On September 16th, 2010 by dave bryant | No Comments | Posted in cpa exam requirements
(To see requirements you need to meet in order to be eligible to take the CPA exam, please see this post.)
On top of eligibility requirements, there are requirements associated with the CPA exam itself as well. To pass the CPA exam, which is created and graded by the AICPA (American Institute of Certified Public Accountants), you must pass all 4 parts of the CPA exam with a minimum score of 75 for each part. The four parts are AUD (Auditing & Attestation), FAR (Financial Accounting & Reporting), REG (Regulations), and BEC (Business Environment & Concepts). As for exam format, BEC consists entirely of multiple choice questions (MCQ), whereas the other three sections (AUD, FAR, and REG) are comprised of both MCQ and simulations.
Also keep in mind that you only have 18 months between the time you pass your first and last sections. In other words, the clock starts clicking from the time you pass your first section, and if in another 18 months you fail to pass the other three sections, the first section will expire on you. As well, know that there are only 4 test windows in any given year (Jan-Feb, Apr-May, Jul-Aug, Oct-Nov), and that you cannot sit for the same section twice in any particular window.
The CPA exam has a reputation of being very difficult to pass. The pass rate is typically between 40-50%. This is why it’s so crucial that you choose a good cpa review course to increase the likelihood of passing the exam. You can find out pros and cons of each cpa review course at http://www.CPAReviewCourse.org. Also, check out my experiences with a couple of the courses in my cpa exam blog at http://www.PassTheCPAExam.org.
On September 16th, 2010 by dave bryant | 1 Comment | Posted in cpa exam requirements
Before you can sit for the CPA exam, you need to meet certain CPA exam requirements in order to be eligible. These requirements differ from state to state, but they generally include the following:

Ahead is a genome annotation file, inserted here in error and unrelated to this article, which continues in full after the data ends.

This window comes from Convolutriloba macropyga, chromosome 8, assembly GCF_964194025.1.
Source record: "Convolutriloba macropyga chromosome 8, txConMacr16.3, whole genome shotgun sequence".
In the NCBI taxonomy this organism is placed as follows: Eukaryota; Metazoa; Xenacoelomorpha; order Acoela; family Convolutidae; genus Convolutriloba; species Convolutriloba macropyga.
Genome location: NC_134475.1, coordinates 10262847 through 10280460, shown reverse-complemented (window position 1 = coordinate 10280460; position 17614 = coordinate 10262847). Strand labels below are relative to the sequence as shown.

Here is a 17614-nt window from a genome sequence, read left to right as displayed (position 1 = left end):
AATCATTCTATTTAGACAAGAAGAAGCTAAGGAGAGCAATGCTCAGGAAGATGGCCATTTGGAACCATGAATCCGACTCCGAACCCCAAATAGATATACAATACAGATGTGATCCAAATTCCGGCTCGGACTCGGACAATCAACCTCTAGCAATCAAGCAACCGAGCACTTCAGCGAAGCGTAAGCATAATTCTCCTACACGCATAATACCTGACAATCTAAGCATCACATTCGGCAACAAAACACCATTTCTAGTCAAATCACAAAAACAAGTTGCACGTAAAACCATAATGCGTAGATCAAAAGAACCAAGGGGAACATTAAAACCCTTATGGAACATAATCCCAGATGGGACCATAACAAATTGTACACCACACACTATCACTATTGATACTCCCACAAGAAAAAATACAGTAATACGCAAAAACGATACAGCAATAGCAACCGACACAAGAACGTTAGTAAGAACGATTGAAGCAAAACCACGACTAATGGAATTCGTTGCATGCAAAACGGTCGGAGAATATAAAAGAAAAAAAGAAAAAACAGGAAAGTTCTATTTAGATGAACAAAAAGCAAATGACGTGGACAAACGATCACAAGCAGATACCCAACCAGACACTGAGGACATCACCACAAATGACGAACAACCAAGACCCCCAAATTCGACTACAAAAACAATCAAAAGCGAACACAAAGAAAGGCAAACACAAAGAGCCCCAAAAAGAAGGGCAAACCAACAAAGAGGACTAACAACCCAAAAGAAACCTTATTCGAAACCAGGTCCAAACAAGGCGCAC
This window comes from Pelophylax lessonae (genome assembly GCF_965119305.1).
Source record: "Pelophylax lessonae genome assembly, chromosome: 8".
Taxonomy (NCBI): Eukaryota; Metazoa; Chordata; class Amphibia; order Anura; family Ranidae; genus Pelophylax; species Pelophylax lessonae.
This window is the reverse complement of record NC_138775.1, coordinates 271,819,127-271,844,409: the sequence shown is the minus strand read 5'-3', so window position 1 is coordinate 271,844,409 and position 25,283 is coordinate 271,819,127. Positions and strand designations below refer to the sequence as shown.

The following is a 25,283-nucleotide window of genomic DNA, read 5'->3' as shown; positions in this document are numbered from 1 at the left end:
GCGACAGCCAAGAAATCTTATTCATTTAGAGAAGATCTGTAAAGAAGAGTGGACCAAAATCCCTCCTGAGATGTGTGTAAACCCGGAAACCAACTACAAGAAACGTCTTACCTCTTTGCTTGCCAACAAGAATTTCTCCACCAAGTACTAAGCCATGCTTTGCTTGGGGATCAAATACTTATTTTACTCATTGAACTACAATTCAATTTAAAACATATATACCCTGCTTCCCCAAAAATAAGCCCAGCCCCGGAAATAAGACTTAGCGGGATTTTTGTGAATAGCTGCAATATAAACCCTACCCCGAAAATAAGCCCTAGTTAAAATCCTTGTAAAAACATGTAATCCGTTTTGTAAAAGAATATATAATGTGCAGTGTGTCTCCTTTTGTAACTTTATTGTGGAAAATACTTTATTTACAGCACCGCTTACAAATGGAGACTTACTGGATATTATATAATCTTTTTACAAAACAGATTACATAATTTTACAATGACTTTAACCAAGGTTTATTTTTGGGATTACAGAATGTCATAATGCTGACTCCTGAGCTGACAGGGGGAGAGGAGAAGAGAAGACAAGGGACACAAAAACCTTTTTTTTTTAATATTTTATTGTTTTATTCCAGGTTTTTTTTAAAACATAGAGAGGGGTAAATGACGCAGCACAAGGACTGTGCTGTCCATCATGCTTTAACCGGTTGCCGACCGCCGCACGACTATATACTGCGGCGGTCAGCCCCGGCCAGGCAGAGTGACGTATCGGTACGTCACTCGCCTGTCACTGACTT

Usually, a bachelor’s degree is required, along with specified numbers of accounting and business courses (usually at least 24 semester hours of each). With the exception of two states (Connecticut and Virginia), the candidate must have completed 150 college credits, which is equivalent to 5 years of full-time study, before s/he is eligible to write the CPA exam. (Connecticut and Virginia still require the 150 credits to be completed before the candidate can be licensed though.)
Some states require cpa exam candidates to be US citizens.
Many states have a minimum age requirement, which a vast majority of candidates will have met anyways, by the time they have completed all the education requirements.
For cpa exam requirements by state, please refer to: http://www.becker.com/accounting/cpaexamreview/state/
When you think you have met cpa exam eligibility requirements, you can go to http://www.nasba.org to apply to take the cpa exam. Once you’re deemed eligible to sit for the CPA exam, you will receive a Notice To Schedule (NTS). Then you can go to the Prometric Services Website to schedule your exam(s).
Meeting the above cpa exam requirements is just the first half of the story. To many, passing the CPA exam is the more difficult task. To maximize your chances of passing the exam, seriously consider using a good CPA exam review course. You can find out pros and cons of each cpa review course at http://www.CPAReviewCourse.org. Also, I’ve blogged about my experiences with a couple of the courses in my cpa exam blog at http://www.PassTheCPAExam.org.